Global Policy Forum

US Stuns Advocates of


By Evelyn Leopold

February 23, 2006

The United States stunned U.N. officials and rights advocates on Thursday by threatening to reopen talks on a painfully negotiated resolution for a new U.N. Human Rights Council.

General Assembly President Jan Eliasson released a draft compromise text on the council to replace the discredited Geneva-based Human Rights Commission, which has included some of the world‘s worst rights violators. The proposal sets a higher threshold for abusing nations to get a seat on the body and calls for a majority vote of all 191 General Assembly members, not just those present. Currently, nations are elected by regional slates in the 54-member Economic and Social Council.

The United States and other Western nations had wanted about 30 members rather than the 47 proposed in the text as well as a two-thirds vote to make it harder for rights abusers, such as Zimbabwe or Sudan, to gain a seat.

U.S. Ambassador John Bolton said he preferred "real" negotiations between governments rather than consultations with Eliasson or his mediators. That could result in a line-by-line negotiation of the text, which would open the door to other critics of the new rights council, a reform demanded by world leaders at a U.N. summit in September. The council aims to continue the practice of investigating abusers and helping nations on human rights bodies and laws.

"Based on conversations we‘ve had with other governments, the strongest argument in favor of this draft is that it‘s not as bad as it could be," Bolton told reporters. "So we will be studying it further."

Secretary-General Kofi Annan , Eliasson and human rights groups opposed Bolton‘s suggestions. Annan said countries had had enough time for discussions, so "now is the time for a decision." He said the council was not everything he proposed a year ago but was better placed "to address situations of gross and systematic violations of human rights." Eliasson told a news conference he had talked to all key members to arrive at a compromise. New talks, he said, would not improve the text, so "we are going in circles." He hoped for a decision next week so the council could function this summer.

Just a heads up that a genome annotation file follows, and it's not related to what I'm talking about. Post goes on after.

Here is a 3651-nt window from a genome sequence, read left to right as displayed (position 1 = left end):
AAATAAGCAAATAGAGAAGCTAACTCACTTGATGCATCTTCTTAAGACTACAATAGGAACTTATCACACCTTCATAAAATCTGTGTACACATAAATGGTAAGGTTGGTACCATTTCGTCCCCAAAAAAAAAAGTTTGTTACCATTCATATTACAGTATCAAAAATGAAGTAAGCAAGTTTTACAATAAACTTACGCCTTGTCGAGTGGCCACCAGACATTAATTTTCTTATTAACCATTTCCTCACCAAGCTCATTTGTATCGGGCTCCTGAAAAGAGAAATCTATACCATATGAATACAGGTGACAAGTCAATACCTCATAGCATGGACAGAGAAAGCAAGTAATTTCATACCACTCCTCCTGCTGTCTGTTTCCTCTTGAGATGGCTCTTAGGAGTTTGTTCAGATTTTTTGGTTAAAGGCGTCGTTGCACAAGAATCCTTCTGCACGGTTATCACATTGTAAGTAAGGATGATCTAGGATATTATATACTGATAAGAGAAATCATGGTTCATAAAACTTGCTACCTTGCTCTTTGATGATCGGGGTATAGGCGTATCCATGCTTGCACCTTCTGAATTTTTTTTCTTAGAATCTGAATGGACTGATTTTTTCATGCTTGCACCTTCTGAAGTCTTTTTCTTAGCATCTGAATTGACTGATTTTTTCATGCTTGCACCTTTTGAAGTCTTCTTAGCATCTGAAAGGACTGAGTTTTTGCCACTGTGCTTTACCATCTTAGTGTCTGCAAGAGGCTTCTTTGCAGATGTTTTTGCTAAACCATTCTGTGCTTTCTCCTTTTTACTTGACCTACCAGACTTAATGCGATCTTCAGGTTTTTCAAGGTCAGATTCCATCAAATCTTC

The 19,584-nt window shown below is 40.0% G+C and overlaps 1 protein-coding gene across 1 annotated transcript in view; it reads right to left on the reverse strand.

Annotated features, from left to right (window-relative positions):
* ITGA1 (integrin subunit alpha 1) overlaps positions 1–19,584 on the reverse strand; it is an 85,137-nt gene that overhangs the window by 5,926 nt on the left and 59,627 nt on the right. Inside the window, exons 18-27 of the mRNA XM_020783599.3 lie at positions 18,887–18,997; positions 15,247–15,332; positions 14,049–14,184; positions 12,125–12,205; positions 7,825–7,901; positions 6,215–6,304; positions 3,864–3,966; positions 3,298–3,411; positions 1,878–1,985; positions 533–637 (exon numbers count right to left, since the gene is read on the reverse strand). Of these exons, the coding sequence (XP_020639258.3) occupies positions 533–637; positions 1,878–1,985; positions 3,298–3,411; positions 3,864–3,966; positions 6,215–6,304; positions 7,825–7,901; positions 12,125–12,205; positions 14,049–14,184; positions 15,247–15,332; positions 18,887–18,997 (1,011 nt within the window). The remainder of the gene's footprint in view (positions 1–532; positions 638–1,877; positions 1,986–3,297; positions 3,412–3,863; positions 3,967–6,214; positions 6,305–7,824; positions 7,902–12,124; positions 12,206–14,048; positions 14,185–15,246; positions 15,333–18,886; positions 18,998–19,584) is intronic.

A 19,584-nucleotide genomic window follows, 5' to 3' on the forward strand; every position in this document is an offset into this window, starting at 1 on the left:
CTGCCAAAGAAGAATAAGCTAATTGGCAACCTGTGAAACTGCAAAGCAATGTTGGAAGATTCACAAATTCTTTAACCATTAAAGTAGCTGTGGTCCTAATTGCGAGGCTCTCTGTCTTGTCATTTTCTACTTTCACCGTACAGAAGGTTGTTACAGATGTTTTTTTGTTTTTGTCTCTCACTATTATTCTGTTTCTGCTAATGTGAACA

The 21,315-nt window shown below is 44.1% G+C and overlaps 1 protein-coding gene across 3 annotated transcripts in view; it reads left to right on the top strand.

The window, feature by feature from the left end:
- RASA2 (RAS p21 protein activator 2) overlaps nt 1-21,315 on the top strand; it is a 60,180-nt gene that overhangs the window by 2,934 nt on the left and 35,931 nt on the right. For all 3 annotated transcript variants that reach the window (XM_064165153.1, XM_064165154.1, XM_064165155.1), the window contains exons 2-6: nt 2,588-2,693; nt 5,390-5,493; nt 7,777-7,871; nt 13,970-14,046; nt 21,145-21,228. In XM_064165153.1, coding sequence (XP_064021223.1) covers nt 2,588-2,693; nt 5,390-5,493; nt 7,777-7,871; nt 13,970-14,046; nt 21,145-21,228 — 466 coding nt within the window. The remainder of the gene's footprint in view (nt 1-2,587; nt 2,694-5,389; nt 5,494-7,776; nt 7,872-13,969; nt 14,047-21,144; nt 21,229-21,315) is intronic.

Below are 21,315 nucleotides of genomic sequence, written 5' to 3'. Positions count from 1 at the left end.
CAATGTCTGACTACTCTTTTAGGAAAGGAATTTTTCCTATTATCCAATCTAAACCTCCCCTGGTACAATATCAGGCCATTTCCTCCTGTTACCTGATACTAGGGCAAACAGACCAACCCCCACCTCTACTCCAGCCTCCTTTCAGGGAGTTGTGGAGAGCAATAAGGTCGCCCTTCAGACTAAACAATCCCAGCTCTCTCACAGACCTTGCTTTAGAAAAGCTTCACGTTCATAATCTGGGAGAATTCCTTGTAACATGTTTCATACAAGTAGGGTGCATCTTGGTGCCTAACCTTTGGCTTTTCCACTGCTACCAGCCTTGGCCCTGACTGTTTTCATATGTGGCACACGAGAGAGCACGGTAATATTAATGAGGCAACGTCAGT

Human Rights Watch and Amnesty International advocated adoption. "It obviously doesn‘t do everything we hoped for," said Kenneth Roth, executive director of Human Rights Watch. "But it is clearly better than the Human Rights Commission." Roth told Reuters a U.S. rejection and the reopening of talks would lead to "death by 1,000 cuts."

Among governments, many like Britain, said they were still studying the text. France‘s U.N. ambassador, Jean-Marc de la Sabliere, leaned toward adoption. "My first reaction, is that it‘s not an ideal text, but that it is a real progress compared to the Human Rights Commission," he said. "This body will be more active, more reactive, and more compelling for its members."

The new body would have three annual sessions totaling at least 10 weeks a year, with the possibility of emergency sessions. Currently, the commission meets six weeks a year. Also new is a provision that allows the General Assembly by a two-thirds vote to suspend any member of the council that commits gross and systematic violations. The plan also requires every new member -- including major powers like the United States or China -- to undergo a rights review soon after winning a seat. The seats would be distributed among regional groups: 13 for Africa, 13 for Asia, six for Eastern Europe, eight for Latin America and the Caribbean and seven for a block of mainly Western countries. Members would not be eligible for immediate re-election after serving for two three-year terms.

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